Truth, Inspiration, Hope.

Chinese Regime Doubles Down on Arrests and Censorship Ahead of 20th Party Congress

Alina Wang
A native of New York, Alina has a Bachelors degree in Corporate Communications from Baruch College and writes about human rights, politics, tech, and society.
Published: September 28, 2022
Two paramilitary police officers secure an area along a street during the Belt and Road Forum in Beijing on April 25, 2019. (Image: NICOLAS ASFOURI/AFP via Getty Images)

The Chinese Communist Party’s (CCP) 20th Party Congress, slated to begin on Oct. 16, will take place over the course of a month, and is widely expected to see current leader Xi Jinping secure a precedent-breaking third term as China’s president and CCP general secretary.  

Ahead of the important meeting — which takes place every five years — the Chinese regime has intensified its efforts to crack down on activists who speak out against the government or government-mandated policies. 

All forms of “political dissent” deemed questionable by the authoritarian regime will be held under enhanced scrutiny — with authorities reserving the right to arrest and imprison anyone who violates this principle.


Increased censorship

Recently, a Chinese film titled Return to Dust was removed from all streaming platforms in the country. The movie, which talks about the struggles of a poverty-stricken farming couple in rural China was taken down after officials said the movie “promoted an inaccurate portrayal of Chinese people,” U.S.-based outlet Radio Free Asia (RFA) reported. 

After being taken down, droves of netizens took to social media to voice their frustrations over what they consider to be “extreme measures” by the government’s censorship programs. 

One user said on China’s Twitter-like social media platform, Weibo, that the movie had been taken down and was “not available” on any streaming sites. 

“Why was it taken down?” dozens of people were seen asking, with one user pointing out that the film’s “abrupt ending” where the couple is driven to commit suicide after being continuously shunned by their communities may have been a key reason for its removal. 

“I am a native of the northwest,” Wang Ruiqin, a former member of the Chinese People’s Political Consultative Conference from the province of Qinghai told RFA.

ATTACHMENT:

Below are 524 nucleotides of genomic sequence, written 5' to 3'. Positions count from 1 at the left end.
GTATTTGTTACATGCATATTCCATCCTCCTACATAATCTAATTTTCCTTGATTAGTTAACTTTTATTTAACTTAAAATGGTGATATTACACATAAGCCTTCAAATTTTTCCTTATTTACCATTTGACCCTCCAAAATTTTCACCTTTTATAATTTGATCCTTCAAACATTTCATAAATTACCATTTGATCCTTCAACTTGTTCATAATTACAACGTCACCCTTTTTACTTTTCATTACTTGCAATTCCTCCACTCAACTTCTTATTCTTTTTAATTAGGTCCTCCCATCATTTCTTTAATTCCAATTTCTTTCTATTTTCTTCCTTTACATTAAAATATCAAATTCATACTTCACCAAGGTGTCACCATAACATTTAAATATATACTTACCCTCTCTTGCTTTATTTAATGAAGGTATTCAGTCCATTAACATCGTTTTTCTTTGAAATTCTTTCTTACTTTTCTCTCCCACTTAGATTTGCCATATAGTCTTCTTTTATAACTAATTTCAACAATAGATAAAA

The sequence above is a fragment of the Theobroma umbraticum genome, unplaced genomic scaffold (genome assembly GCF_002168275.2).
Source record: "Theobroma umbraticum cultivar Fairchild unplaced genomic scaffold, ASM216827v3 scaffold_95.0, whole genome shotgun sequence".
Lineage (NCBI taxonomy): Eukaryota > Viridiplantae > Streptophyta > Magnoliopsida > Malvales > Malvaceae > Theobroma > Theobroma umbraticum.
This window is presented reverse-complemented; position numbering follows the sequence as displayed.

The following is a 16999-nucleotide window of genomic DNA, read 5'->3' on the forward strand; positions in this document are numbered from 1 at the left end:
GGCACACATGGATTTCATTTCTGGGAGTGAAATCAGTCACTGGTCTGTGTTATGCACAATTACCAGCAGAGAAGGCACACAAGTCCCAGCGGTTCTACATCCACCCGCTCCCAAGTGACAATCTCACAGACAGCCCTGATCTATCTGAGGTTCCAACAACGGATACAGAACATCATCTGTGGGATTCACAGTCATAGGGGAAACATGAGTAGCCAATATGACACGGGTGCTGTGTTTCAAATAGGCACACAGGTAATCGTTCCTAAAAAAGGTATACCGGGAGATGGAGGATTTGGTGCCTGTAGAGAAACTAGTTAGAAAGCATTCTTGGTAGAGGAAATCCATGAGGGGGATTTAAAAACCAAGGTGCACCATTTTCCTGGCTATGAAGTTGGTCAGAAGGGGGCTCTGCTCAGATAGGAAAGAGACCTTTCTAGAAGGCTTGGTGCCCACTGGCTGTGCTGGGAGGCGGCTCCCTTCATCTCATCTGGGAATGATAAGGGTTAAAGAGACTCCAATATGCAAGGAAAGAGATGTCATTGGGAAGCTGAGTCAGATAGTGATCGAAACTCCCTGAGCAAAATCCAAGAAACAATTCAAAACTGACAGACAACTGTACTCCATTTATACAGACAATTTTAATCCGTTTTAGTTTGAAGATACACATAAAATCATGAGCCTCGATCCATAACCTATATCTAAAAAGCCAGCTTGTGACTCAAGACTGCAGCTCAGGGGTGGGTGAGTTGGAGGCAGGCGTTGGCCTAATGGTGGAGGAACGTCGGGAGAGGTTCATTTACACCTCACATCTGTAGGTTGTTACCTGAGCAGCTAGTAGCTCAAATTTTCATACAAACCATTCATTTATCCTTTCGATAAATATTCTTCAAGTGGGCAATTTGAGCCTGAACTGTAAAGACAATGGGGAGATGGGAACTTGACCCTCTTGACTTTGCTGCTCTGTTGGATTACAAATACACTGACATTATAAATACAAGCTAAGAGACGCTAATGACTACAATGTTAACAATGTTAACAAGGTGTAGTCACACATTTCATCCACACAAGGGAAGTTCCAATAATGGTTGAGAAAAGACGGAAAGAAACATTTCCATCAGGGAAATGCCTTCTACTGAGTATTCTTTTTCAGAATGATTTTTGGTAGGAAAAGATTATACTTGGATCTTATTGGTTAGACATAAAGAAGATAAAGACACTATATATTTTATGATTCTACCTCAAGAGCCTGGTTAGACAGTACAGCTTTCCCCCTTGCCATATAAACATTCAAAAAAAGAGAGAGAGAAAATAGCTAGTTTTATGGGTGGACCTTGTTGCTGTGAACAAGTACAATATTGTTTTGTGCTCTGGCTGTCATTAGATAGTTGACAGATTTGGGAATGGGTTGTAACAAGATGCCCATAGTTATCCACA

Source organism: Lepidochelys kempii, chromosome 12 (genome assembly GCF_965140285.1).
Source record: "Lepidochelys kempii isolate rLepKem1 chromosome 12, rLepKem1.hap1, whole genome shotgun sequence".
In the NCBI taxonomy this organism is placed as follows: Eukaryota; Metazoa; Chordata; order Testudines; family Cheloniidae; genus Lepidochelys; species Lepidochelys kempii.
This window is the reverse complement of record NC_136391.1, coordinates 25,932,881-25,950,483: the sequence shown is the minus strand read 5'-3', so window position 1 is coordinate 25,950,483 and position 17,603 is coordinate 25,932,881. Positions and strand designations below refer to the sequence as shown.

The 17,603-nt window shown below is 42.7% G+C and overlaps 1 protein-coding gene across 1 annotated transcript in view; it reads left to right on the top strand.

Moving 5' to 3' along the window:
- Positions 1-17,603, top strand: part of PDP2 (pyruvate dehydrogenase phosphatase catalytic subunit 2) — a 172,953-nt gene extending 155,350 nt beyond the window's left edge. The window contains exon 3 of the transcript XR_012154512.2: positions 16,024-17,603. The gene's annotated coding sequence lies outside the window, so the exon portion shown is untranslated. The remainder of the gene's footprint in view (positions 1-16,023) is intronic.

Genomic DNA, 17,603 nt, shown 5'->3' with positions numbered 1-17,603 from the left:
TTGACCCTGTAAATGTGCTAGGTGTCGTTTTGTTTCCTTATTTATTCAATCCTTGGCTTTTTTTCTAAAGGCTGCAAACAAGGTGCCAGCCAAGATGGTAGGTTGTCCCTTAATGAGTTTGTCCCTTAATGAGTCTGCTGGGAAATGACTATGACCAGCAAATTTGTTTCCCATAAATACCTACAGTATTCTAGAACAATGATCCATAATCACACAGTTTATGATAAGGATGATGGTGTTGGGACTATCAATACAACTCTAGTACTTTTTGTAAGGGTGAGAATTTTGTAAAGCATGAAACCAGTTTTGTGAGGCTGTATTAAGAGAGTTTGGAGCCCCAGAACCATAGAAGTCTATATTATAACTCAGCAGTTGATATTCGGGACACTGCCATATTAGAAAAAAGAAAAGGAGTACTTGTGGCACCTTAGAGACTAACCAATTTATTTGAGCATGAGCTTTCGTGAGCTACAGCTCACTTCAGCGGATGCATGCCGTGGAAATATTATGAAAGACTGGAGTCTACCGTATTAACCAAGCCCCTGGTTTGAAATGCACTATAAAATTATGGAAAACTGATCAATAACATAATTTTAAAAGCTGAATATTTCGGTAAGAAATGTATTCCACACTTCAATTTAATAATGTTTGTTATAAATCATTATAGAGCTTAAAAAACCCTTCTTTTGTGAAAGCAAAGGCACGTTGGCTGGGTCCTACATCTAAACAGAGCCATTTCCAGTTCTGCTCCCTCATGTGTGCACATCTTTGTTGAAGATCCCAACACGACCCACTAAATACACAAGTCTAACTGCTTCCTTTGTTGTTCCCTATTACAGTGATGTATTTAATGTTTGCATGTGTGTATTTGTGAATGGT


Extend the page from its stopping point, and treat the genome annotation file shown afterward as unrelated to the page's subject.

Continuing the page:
“I spent a long time in Qinghai and Gansu, and I’m very familiar with those places,” Wang said, adding that, “This film paints a very vivid and realistic portrait of rural life in the northwest.” 

Wang, who now lives in the U.S. with his family, said it is common for the CCP to view any storylines similar to that of “Return to Dust” as “an attack on the ruling Party.”

“The ideological trend in China right now is that everything is influenced by CCP control, and the CCP regards [this sort of story] as a kind of slander, and it won’t tolerate any kind of objective or accurate portrayals,” Wang said.

“They only want to hear praise [for the CCP], and will attack anything to do with social injustice as unacceptable.” 

Doubling down on arrests

In another case that has sparked public outrage, a man named Dong Jianbiao from China’s southern province of Hunan was forcefully committed to a psychiatric facility for speaking out on behalf of his daughter Dong Yaoqiong. 

In July 2018, Yaoqiong posted a live-stream of herself defacing a poster of Xi Jinping and splashing ink on it. 

Shortly after the incident, police detained Yaoqiong and sent her to a mental institution. After her father spoke out against the arrest, authorities detained and committed him to a psychiatric facility as well.

On Sept. 26, RFA reported that the elder Dong had died while in detention at the undisclosed facility. According to the report, authorities were “moving to cremate his remains amid suspicions of foul play.”

Dong died on Sept. 23 while under custody, activist Chen Siming was quoted as saying.


An August report by non-governmental human rights group Safeguard Defenders also shed new light on how Chinese authorities have resorted to routinely locking up activists and members of disenfranchised groups in psychiatric facilities as a way to silence them. 

Titled “Drugged and Detained: China’s Psychiatric Prisons,” the report describes how the CCP has been employing this method of forcefully committing people into psychiatric wards without proper medical justification — tracing the practice back to the 1980s. 

Since the regime took power in 1949, it has been common practice for CCP officers to arbitrarily arrest, imprison, and even torture activists and human rights attorneys for speaking out or trying to help disenfranchised group members, such as Uyghur Muslims and Falun Gong adherents.

Thousands of activists have since been arrested and charged under “crimes of subversion.” For many, their fates remain unknown.